The two children peeked out into what used to be the hallway outside of their room, but was now a vast valley with a slow meandering stream cutting across through its middle; and though outside their bedroom window the moon still hung high among the stars in the night sky, out in the hallway the sun was out, and it was midday already.

“Where’s the rest of the house?” Lilly asked.

“How should I know.”

“Where’s Mommy and Daddy?”

“How should I know.”

“Call them.”

“What if there’s something else out there instead.”

“Stop it, you’re scaring me.” Tears started to form in Lilly’s blue eyes.

No sooner had Lilly spoke the words than dark clouds suddenly began to fill the sky, and loud rumblings of thunder shook through the doorway, and into their small room.

Jacob shut to door again and locked it, and headed for the window.

“What are you doing?”

“I’m going to climb down the gutter pipe, and try the front door. If Mom and Dad aren’t there I’ll climb right back up, I’ll only be gone for a minute, you’ll be fine.” with that Jacob lifted the window and disappeared outside.

Frightened and alone Lilly climbed back into her bed, and pulled the covers up tight around her.  She tried to tell herself this was all a dream, and that she would be waking up soon.  As she anxiously waited for her brother’s return the door handle started to tried to turn and  rattled behind her, then the whole door started shaking, someone was out there trying to get in.  Lilly dove under the covers, hiding and waiting for whatever was outside to pass, but it didn’t seem to be giving up.  Then she heard the eeriest of sounds, the sound of someone, or something, sliding the key into the lock.

The door creaked open.

“Lilly.” it was her mother’s voice.

Lilly threw back the covers, “Mommy, everything outside our room was gone and I was so scared.” Lilly tried to explain through the tears as she looked past her mother and out of her bedroom door to the quite normal looking hallway outside.

“It was just a bad dream, you’re fine now.” her mother cooed into her ear.

“Get back in bed.” their father told Jacob, before he glanced back into the hallway and thought to himself; the last time I heard of something like this, I was just a boy and wandered into the back of a wardrobe.
written for: The Speakeasy #143
photo by: muttermeem

Shadow Tower

Big Ben UK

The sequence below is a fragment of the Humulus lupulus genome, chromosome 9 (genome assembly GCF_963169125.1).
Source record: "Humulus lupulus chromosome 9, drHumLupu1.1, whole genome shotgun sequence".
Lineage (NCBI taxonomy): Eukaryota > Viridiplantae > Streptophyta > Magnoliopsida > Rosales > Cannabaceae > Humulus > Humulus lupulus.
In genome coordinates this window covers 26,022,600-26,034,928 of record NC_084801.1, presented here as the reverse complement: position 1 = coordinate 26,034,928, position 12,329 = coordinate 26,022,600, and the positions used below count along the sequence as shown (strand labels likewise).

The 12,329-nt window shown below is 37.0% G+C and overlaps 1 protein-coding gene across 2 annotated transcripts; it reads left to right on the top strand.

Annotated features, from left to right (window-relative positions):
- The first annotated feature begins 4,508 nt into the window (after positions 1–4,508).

The clock tower at the heart of the city had not always been a clock tower.  Long before it was a tourist attraction,  it was the last place on Earth that anyone would willingly go; and long before the clocks were installed, the four walls of the chamber at the top of Shadow Tower had one very small window each.

Shadow Tower was built during one of the darkest periods of the kingdoms past.  King Heckleford had ordered the tower built, and upon its completion he locked away his unfaithful queen and her secret lover, they were never seen again.  The tower would go on to be used by many kings, as an unspeakable way of dealing with many problems.

Shadow Tower had become synonymous with death, until many hundreds of years later when revolution relegated the royal families to a much more pagent-like figure-head role.  During one remarkably brilliant renaissance the darkness of the tower’s past was debated, and there were more than ever that wanted to see the tower pulled down.  But fears of disturbing the evil that once took place within the stone walls kept such talk from going very far.

It seemed that the light, and goodness of the renaissance would be marred for the kingdom, until one exceptionally talented tinkerer appeared and offered to transform the tower.  No longer would it be Shadow Tower; it would be renamed The Timely Tower, the largest and most accurate clock tower in all the world.

It took the tinkerer seventeen years, eight months, three weeks, four days, and eleven hours to complete his work; and once done he left the kingdom forever, nearly blinded from the job, and his hands so struck with arthritis his fingers were permanently curled.

* * *

When Brent broke the news that he would have to work on New Year’s Eve, Kira was none to happy, but when he reminded her that he had keys to everything in the museum, including the clock tower, her mood improved.

“No one gets to see the clock tower like this.” Brent told her as he slid an old iron key into a lock that had not been opened in decades.

“Do you think it’s really haunted?” Kira’s voice betrayed the fear that she was trying hard to hide.

“No, those are just old stories….I’ve never seen anything, and I’m here five nights a week.”

They made their way to the room at the very top, it was full of gears and pulleys, clicking and twirling away.  In the center of the room sat a table made of solid iron; it was cylindrical and perfectly smooth; it contained no handles, buttons, or switches.

Kira sat on top of the table, “Come here and kiss me, it’s almost midnight.”  Brent was more than happy to oblige.

“Mhmm, I’m getting hot.” Kira said, as she ended the lustful embrace.

“I bet you are.” he replied full of swagger.

“No, I mean I’m really getting hot.” and she slid off the iron table just as the clock tower struck the first chime of midnight.

The large iron table began to give off a faint eerie glow.  With the second chime the light that was being emitted became more defined, it was coming from the smallest of openings that encircled the top of the table.  The third, fourth, and fifth bells of midnight rung out as the two lovers watched in awe.

“It’s a lid.” Kira knelt before the table and reached out tentatively.

“What are you doing?”

“What do you think, I want to know what’s inside.”

“I don’t think that’s a good idea.”

“Don’t be such a chicken.” she mocked.

The ninth, tenth, and eleventh bells rang out.

Just as the twelfth bell was rung, announcing the arrival of the new year, Kira lifted the lid.  As soon as she had every movement of the clock came to a grinding halt, and the light that flashed out from the container blinded her and Brent, and sent them reeling.  The room at the top of the tower was filled with shrieks of terror, and then everything was deathly still and quiet.

As Brent and Kira reopened their eyes, huddled together in the nearly complete darkness, the only light that remained came from the underside of the still open lid, from the words that were inscribed in scrolling letters upon it, and that were now glowing, ‘There Is Only Peace and Rest Inside, The Outside World Holds Nothing but Destruction’.

written for: The Speakeasy #142